One of the features available under UNIX is the Message of the Day (MOTD). This is run every time you start a command prompt and displays the content of a file. In addition, the UNIX shells allow all sorts of stuff to be run and configured every time you start a new prompt using the .profile and .bashrc command files.

Windows users don’t generally expect that kind of flexibility from their command prompts. However, Windows does indeed support the use of an “autorun” into which you can shoe-horn any command you like.

So for my standard setup, I make the shell autorun run a “.profile.cmd” file that sits in the %USERPROFILE% folder. From that file, I can run anthing I like.

To set up a shell autorun, you have to edit the registry so the usual warnings to be careful and back things up apply. There are two locations you can set, one for the machine as a whole and one for the logged-in user.

HKEY_LOCAL_MACHINE\SOFTWARE\Microsoft\Command Processor

HKEY_CURRENT_USER\SOFTWARE\Microsoft\Command Processor

If you want to set an autorun for another user, you need to go down HKEY_USERS and find the appropriate one, it’s really easier just to log in!

In one or both of those locations, add a new “String Value” (REG_SZ) called “AutoRun” with the value:

%USERPROFILE%\.profile.cmd

Now create that file and put in a message such as:

@echo "Hello and welcome to my command prompt"

Save the file and open a new shell and you should see the message just after the Microsoft copyright.

This should work on all versions of Windows at least from XP onwards.

If you want to add this to a batch file to set up new machines, here is the command you need:

reg.exe ADD "HKLM\SOFTWARE\Microsoft\Command Processor" /v AutoRun /t REG_SZ /d ^%USERPROFILE^%\.profile.cmd /f

(Note that the above needs to go on a single line)


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Keeping Control: File and Folder Links for Windows Users

A good backup strategy for any computer involves keeping control of where stuff is stored. The fewer locations that contain files that change, the fewer locations have to be maintained.

UNIX users have always had the ability to keep things wherever they wanted and then to LINK that information into the required location. Basically, links create a link or tunnel between one file or folder and another. Most of the time, you will not notice that you’ve entered a tunnel and you are not interested really.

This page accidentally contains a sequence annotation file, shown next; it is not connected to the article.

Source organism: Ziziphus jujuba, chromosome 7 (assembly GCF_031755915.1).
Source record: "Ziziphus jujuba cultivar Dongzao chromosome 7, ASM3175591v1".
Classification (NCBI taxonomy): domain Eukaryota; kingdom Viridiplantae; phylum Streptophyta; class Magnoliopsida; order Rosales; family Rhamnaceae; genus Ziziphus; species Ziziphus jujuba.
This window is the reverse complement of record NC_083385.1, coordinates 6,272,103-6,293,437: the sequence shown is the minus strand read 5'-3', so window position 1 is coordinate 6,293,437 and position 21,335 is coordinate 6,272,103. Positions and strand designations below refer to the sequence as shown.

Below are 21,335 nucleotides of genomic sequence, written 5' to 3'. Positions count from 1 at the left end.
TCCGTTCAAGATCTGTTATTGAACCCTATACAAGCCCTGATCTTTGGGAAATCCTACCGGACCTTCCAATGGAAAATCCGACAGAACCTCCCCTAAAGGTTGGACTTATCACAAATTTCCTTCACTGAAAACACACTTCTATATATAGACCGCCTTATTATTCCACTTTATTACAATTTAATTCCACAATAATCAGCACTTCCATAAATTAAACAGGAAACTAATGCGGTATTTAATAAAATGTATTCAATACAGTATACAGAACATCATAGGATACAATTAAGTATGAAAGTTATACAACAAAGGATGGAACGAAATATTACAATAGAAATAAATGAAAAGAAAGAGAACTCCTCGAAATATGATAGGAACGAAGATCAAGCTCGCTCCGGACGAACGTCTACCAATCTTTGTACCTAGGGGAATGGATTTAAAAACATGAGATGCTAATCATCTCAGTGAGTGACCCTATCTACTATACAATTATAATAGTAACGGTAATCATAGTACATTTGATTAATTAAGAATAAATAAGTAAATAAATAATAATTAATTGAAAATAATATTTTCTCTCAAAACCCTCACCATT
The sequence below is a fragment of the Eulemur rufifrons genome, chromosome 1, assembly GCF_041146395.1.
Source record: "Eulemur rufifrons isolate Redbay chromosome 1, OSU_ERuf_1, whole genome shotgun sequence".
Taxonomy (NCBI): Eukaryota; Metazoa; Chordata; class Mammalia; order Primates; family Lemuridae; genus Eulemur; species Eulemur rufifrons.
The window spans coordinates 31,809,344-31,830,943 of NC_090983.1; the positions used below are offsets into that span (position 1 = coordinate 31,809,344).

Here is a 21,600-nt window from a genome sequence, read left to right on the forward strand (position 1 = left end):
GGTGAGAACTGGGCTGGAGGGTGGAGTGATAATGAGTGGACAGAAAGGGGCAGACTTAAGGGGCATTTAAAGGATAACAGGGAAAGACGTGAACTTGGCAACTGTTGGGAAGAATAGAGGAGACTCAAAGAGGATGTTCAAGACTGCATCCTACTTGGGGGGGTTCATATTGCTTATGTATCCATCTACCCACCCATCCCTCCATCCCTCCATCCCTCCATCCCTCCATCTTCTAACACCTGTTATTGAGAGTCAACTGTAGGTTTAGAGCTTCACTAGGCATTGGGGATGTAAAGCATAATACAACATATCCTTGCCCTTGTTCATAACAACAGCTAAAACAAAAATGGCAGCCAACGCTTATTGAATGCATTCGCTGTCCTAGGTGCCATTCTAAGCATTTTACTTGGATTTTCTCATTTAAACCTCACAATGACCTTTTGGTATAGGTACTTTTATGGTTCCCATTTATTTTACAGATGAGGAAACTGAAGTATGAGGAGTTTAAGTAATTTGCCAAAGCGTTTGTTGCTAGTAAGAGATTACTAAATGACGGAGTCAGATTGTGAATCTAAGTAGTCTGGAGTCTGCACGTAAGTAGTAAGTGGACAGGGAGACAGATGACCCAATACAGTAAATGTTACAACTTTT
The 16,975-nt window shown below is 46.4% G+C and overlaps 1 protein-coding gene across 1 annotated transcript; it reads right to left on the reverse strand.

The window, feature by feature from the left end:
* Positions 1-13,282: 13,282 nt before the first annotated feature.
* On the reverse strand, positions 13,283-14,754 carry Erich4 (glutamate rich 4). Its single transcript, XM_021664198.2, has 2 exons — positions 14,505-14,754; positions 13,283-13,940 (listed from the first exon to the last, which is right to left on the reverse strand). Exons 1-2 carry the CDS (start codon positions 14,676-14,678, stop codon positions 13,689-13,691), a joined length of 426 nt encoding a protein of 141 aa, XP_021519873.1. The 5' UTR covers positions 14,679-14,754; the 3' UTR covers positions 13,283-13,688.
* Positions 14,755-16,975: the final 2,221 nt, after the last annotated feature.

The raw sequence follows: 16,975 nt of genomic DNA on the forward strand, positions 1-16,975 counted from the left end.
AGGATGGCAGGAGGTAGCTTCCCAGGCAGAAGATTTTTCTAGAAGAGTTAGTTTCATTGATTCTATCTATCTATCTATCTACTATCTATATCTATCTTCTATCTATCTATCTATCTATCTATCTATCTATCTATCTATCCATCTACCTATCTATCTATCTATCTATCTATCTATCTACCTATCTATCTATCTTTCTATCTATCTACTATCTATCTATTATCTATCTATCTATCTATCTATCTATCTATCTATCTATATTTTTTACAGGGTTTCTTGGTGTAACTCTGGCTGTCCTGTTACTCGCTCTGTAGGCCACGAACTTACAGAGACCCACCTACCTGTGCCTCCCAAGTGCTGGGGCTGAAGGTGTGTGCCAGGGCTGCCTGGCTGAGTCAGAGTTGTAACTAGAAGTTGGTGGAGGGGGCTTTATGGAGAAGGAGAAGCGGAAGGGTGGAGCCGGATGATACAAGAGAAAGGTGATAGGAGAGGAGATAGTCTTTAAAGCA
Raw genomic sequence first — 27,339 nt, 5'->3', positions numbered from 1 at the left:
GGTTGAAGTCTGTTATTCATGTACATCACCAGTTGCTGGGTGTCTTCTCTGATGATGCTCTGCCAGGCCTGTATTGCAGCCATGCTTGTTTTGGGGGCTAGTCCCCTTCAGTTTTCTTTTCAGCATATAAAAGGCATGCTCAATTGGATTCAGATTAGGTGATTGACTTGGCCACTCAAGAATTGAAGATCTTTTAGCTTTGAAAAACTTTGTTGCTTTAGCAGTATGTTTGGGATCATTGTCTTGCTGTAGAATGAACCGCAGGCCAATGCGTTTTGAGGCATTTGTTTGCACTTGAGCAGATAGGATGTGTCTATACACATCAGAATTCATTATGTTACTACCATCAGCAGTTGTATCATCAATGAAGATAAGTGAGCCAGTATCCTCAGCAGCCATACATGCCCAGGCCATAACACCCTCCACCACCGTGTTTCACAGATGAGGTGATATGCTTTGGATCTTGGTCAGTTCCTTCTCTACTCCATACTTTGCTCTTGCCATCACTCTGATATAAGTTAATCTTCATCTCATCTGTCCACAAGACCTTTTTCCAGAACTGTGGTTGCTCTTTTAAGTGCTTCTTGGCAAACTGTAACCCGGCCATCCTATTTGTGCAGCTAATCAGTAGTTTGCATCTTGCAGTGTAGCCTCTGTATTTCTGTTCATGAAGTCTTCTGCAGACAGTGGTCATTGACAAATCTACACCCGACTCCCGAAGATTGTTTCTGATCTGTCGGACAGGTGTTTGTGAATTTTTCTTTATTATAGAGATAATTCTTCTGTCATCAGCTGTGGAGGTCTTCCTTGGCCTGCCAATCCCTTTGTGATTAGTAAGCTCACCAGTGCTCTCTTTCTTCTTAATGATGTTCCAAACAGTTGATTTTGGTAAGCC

Windows users, however, have always been the poor cousins here. Stuck as we were in FATland, we had no access to fancy features such as links. So Microsoft in their inimitable fashion created a poor-man’s link – the Windows Shell Shortcut – so that the Windows GUI had some minimal capability (really only for menu’s and Windows Explorer).

Windows 2000 improved on this by introducing “Reparse Points” one form of which is the “Junction“. This is an extension to NTFS that allows folders to be joined (linked) to another location in the local volume space. Making junctions is not an obvious process, you can do it from the disk manager and there is a tool in the Windows 2000 server resource kit called linkd. The POSIX tools included in the resource kit contain the UNIX command ln which can also create junction points and hard links; fsutil in XP can also. There are some third party tools too.

It’s odd because I seem to remember that OS/2 had some kind of linking feature.

Anyway, links of the UNIX type are a massively useful feature that has finally (with Vista, Windows 2008 and beyond) made it fully to NTFS and Windows.

Vista, Windows 2008 and Windows 7 all have a command line tool called mklink. This can be used like the Unix ln command to create both hard links (which must be on the same volume) and soft links. Soft links under Windows can, in fact, span across SMB network drives as well.

You might also like to look at another free tool called “Link Shell Extension” by Hermann Schinagl. This integrates into Windows Explorer, the web site also has a more complete explanation of the history of links in Windows. LSE does a number of clever things and is well worth a look. Hermann also has a “dupmerge” tool on his web site that will replace duplicated files with hard links.

So now, if we want to tweak the HOSTS file for example (c:\windows\system32\drivers\etc\hosts), we don’t need to leave in place since that would mean that we would need an extra backup routine. Instead, copy it to somewhere that already gets backed up. Delete the original file and then from the command line:

mklink c:\windows\system32\drivers\etc\hosts %USERPROFILE%\BACKUPS\hosts

Now you can edit the hosts file from either location, there is only one file (in %USERPROFILE%\BACKUPS). The difference being that even if you delete the file from its normal location, it will still exist in the “real” location. If you delete it from its “real” place in BACKUPS of course, the link will be broken and wont work.